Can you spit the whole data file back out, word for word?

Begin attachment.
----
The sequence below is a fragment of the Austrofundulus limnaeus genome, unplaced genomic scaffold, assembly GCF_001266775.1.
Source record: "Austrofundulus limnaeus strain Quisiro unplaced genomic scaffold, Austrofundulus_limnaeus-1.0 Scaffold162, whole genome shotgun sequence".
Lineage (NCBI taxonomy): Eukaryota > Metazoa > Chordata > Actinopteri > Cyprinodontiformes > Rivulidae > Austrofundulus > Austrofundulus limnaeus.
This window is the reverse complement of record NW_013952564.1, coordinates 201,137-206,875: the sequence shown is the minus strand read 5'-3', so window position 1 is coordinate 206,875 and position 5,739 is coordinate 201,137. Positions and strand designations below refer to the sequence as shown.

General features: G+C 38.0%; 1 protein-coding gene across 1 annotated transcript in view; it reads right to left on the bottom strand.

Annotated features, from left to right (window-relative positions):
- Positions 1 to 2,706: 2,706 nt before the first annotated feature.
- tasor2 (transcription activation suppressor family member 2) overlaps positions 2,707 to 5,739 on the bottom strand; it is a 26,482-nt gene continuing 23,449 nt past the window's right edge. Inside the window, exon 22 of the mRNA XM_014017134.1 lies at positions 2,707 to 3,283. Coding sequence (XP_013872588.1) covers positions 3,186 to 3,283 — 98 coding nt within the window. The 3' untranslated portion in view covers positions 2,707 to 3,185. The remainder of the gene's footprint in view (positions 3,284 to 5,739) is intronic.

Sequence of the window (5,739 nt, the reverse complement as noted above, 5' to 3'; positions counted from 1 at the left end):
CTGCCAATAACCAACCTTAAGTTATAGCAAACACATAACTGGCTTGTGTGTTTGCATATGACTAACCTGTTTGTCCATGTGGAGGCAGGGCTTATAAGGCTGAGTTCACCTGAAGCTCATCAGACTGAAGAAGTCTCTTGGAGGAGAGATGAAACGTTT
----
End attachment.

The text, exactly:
The sequence below is a fragment of the Austrofundulus limnaeus genome, unplaced genomic scaffold, assembly GCF_001266775.1.
Source record: "Austrofundulus limnaeus strain Quisiro unplaced genomic scaffold, Austrofundulus_limnaeus-1.0 Scaffold162, whole genome shotgun sequence".
Lineage (NCBI taxonomy): Eukaryota > Metazoa > Chordata > Actinopteri > Cyprinodontiformes > Rivulidae > Austrofundulus > Austrofundulus limnaeus.
This window is the reverse complement of record NW_013952564.1, coordinates 201,137-206,875: the sequence shown is the minus strand read 5'-3', so window position 1 is coordinate 206,875 and position 5,739 is coordinate 201,137. Positions and strand designations below refer to the sequence as shown.

General features: G+C 38.0%; 1 protein-coding gene across 1 annotated transcript in view; it reads right to left on the bottom strand.

Annotated features, from left to right (window-relative positions):
- Positions 1 to 2,706: 2,706 nt before the first annotated feature.
- tasor2 (transcription activation suppressor family member 2) overlaps positions 2,707 to 5,739 on the bottom strand; it is a 26,482-nt gene continuing 23,449 nt past the window's right edge. Inside the window, exon 22 of the mRNA XM_014017134.1 lies at positions 2,707 to 3,283. Coding sequence (XP_013872588.1) covers positions 3,186 to 3,283 — 98 coding nt within the window. The 3' untranslated portion in view covers positions 2,707 to 3,185. The remainder of the gene's footprint in view (positions 3,284 to 5,739) is intronic.

Sequence of the window (5,739 nt, the reverse complement as noted above, 5' to 3'; positions counted from 1 at the left end):
CTGCCAATAACCAACCTTAAGTTATAGCAAACACATAACTGGCTTGTGTGTTTGCATATGACTAACCTGTTTGTCCATGTGGAGGCAGGGCTTATAAGGCTGAGTTCACCTGAAGCTCATCAGACTGAAGAAGTCTCTTGGAGGAGAGATGAAACGTTT